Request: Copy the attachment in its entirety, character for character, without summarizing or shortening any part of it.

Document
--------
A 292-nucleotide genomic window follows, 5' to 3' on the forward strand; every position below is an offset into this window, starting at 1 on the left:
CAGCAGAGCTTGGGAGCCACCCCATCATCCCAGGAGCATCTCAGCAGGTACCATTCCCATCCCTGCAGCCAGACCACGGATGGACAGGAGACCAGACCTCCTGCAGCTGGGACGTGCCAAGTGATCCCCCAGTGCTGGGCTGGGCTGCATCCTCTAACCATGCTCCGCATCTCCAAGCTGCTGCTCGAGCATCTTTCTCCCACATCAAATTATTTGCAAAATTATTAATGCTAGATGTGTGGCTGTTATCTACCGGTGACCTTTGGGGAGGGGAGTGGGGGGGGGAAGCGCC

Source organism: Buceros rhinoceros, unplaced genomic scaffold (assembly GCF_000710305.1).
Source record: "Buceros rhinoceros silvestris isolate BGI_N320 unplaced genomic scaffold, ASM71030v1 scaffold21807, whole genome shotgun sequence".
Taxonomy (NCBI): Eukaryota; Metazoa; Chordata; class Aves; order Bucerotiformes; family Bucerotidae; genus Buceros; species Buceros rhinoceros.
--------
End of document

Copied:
A 292-nucleotide genomic window follows, 5' to 3' on the forward strand; every position below is an offset into this window, starting at 1 on the left:
CAGCAGAGCTTGGGAGCCACCCCATCATCCCAGGAGCATCTCAGCAGGTACCATTCCCATCCCTGCAGCCAGACCACGGATGGACAGGAGACCAGACCTCCTGCAGCTGGGACGTGCCAAGTGATCCCCCAGTGCTGGGCTGGGCTGCATCCTCTAACCATGCTCCGCATCTCCAAGCTGCTGCTCGAGCATCTTTCTCCCACATCAAATTATTTGCAAAATTATTAATGCTAGATGTGTGGCTGTTATCTACCGGTGACCTTTGGGGAGGGGAGTGGGGGGGGGAAGCGCC

Source organism: Buceros rhinoceros, unplaced genomic scaffold (assembly GCF_000710305.1).
Source record: "Buceros rhinoceros silvestris isolate BGI_N320 unplaced genomic scaffold, ASM71030v1 scaffold21807, whole genome shotgun sequence".
Taxonomy (NCBI): Eukaryota; Metazoa; Chordata; class Aves; order Bucerotiformes; family Bucerotidae; genus Buceros; species Buceros rhinoceros.